Something Special: Tha Carters…Ranked

Today, in recognition of what is undeniably a landmark event in the industry, we’ll be flashing back to 2004, 2005, 2008, and 2011. Last night at midnight, Lil Wayne, a titan of the hip-hop industry, dropped Tha Carter V, the fifth in his line of self-titled albums. In recognition of this event, I suggested to Commissioner Heff that I rank the previous four Carter albums for today’s Flashback Friday, before his impending review of the new one. It turns out, it’s not too easy to rank these albums. Tha Carter I, II, III, and IV have each been over an hour of music, each one reflecting Wayne’s ever-changing style that had allowed him to stay on top of the rap game for so long. Here’s my order, worst to last.

Tha Carter IV:

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It was hard to decide which one would take the last place, but at the end of the day, it had to be four. There are various examples in music of the sequel being better, but this is not one of them. I’m not saying it’s the Jaws 4 of the series, but it wasn’t a hip-hop masterpiece like its predecessors, just a very solid album. A handful of my favorite Weezy tracks are on this album, but I just don’t think it stacks up to the other 3.

The Essentials:

“6 Foot 7 Foot,” “Blunt Blowin,” “Up Up and Away,” and “It’s Good”

Tha Carter:

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The one that started it all, Tha Carter, shows Wayne at his hungriest. Before Cash Money Records sold over one billion units worldwide, they were Cash Money Millionaires, and Lil Wayne was their champion. At 22, Wayne captured the attention of the music industry with his gruff southern voice and unpredictable flow. This was his fourth studio album, but the first that began to reveal the trademark style that he developed throughout the 2000s.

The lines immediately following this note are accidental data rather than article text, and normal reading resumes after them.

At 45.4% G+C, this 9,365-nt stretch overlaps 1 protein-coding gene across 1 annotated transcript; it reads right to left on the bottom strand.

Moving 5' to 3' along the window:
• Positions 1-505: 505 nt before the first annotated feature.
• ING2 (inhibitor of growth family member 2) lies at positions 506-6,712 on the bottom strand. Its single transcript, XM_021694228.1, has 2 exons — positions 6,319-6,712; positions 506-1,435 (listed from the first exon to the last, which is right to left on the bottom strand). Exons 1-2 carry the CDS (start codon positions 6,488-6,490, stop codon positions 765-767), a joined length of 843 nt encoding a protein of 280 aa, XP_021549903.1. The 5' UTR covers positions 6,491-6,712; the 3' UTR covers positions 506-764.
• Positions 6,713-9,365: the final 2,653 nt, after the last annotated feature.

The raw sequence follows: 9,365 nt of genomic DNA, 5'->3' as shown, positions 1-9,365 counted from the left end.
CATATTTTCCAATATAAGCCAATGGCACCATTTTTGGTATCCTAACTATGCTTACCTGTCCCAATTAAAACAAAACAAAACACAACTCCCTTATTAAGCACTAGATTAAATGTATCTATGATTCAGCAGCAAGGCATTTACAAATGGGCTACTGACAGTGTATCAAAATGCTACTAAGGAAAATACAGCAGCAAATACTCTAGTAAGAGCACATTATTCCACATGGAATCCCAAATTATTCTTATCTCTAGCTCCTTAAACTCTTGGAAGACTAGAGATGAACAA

The Essentials:

“Go DJ,” “I Miss My Dawgs,” “Cash Money Millionaires,” and “Bring it Back”

Tha Carter II:

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This album was a huge switch up in style from The Carter. Released just one year after, Tha Carter II takes on sounds of classic R&B throwbacks, some of the tracks not even resembling anything close to a traditional hip-hop structure. The production took a huge step up, and so did Wayne. His flow was more fluid, his hooks more clever, and the production behind him was simply better. This album shows Weezy really hitting his stride.

The Essentials:

“Lock and Load,” “Hustler Musik,” “Shooter,” and “Best Rapper Alive”

Tha Carter III:

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This was the easiest decision of the whole list. Released in 2008, this album has songs you could still throw on at a party to get the people going. Not to mention it’s commercial success, going platinum in the first week it was released. The tracks on this hour and a half monster explore classic rap styles, Jamaican style hip-hop beats, R&B, pop, and everything in between. Wayne stretches the rap medium to its limit in a way only he could.

The Essentials:

“3 Peat,” “Mr. Carter,” “A Milli,” “Mrs. Officer,” “Shoot Me Down,” “Got Money,” and “Lollipop”

Stay tuned for a review of the newest in Wayne’s line of self-titled masterpieces, hopefully, he’s back with another gem. Until next week, keep it classic.

-Drew

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